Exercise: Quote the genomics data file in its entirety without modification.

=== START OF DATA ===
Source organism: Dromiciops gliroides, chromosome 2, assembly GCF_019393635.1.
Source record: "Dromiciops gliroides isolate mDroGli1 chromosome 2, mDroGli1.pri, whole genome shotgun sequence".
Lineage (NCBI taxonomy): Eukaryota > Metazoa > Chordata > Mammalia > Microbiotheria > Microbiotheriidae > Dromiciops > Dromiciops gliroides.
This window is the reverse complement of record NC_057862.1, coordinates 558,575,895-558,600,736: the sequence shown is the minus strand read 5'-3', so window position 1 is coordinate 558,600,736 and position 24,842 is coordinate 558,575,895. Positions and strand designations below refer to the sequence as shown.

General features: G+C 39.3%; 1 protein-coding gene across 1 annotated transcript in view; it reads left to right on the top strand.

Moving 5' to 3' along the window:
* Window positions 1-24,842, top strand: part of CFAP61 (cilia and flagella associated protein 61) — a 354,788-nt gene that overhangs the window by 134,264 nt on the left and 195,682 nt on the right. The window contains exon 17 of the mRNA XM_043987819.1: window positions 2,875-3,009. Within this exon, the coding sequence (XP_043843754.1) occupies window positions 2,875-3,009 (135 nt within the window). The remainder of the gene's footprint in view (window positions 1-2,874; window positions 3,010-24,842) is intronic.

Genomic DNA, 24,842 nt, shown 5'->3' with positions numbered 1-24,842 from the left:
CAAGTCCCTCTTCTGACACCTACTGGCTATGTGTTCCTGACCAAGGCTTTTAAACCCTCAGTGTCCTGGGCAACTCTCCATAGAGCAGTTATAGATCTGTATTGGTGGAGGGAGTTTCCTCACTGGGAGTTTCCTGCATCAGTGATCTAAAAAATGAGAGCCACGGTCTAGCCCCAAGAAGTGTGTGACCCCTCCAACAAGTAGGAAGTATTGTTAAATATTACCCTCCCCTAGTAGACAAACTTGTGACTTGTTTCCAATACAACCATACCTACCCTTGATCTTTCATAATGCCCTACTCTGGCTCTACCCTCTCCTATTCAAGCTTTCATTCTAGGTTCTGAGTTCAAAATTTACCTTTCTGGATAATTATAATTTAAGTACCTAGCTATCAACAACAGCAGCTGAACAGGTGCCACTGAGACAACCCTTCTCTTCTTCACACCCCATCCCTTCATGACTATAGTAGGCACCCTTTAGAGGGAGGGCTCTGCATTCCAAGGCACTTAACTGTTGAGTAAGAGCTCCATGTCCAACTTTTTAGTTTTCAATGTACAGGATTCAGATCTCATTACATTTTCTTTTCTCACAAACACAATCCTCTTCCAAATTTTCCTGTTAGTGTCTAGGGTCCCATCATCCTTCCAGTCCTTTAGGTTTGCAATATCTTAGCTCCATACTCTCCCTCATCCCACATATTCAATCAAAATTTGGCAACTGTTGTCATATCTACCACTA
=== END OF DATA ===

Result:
Source organism: Dromiciops gliroides, chromosome 2, assembly GCF_019393635.1.
Source record: "Dromiciops gliroides isolate mDroGli1 chromosome 2, mDroGli1.pri, whole genome shotgun sequence".
Lineage (NCBI taxonomy): Eukaryota > Metazoa > Chordata > Mammalia > Microbiotheria > Microbiotheriidae > Dromiciops > Dromiciops gliroides.
This window is the reverse complement of record NC_057862.1, coordinates 558,575,895-558,600,736: the sequence shown is the minus strand read 5'-3', so window position 1 is coordinate 558,600,736 and position 24,842 is coordinate 558,575,895. Positions and strand designations below refer to the sequence as shown.

General features: G+C 39.3%; 1 protein-coding gene across 1 annotated transcript in view; it reads left to right on the top strand.

Moving 5' to 3' along the window:
* Window positions 1-24,842, top strand: part of CFAP61 (cilia and flagella associated protein 61) — a 354,788-nt gene that overhangs the window by 134,264 nt on the left and 195,682 nt on the right. The window contains exon 17 of the mRNA XM_043987819.1: window positions 2,875-3,009. Within this exon, the coding sequence (XP_043843754.1) occupies window positions 2,875-3,009 (135 nt within the window). The remainder of the gene's footprint in view (window positions 1-2,874; window positions 3,010-24,842) is intronic.

Genomic DNA, 24,842 nt, shown 5'->3' with positions numbered 1-24,842 from the left:
CAAGTCCCTCTTCTGACACCTACTGGCTATGTGTTCCTGACCAAGGCTTTTAAACCCTCAGTGTCCTGGGCAACTCTCCATAGAGCAGTTATAGATCTGTATTGGTGGAGGGAGTTTCCTCACTGGGAGTTTCCTGCATCAGTGATCTAAAAAATGAGAGCCACGGTCTAGCCCCAAGAAGTGTGTGACCCCTCCAACAAGTAGGAAGTATTGTTAAATATTACCCTCCCCTAGTAGACAAACTTGTGACTTGTTTCCAATACAACCATACCTACCCTTGATCTTTCATAATGCCCTACTCTGGCTCTACCCTCTCCTATTCAAGCTTTCATTCTAGGTTCTGAGTTCAAAATTTACCTTTCTGGATAATTATAATTTAAGTACCTAGCTATCAACAACAGCAGCTGAACAGGTGCCACTGAGACAACCCTTCTCTTCTTCACACCCCATCCCTTCATGACTATAGTAGGCACCCTTTAGAGGGAGGGCTCTGCATTCCAAGGCACTTAACTGTTGAGTAAGAGCTCCATGTCCAACTTTTTAGTTTTCAATGTACAGGATTCAGATCTCATTACATTTTCTTTTCTCACAAACACAATCCTCTTCCAAATTTTCCTGTTAGTGTCTAGGGTCCCATCATCCTTCCAGTCCTTTAGGTTTGCAATATCTTAGCTCCATACTCTCCCTCATCCCACATATTCAATCAAAATTTGGCAACTGTTGTCATATCTACCACTA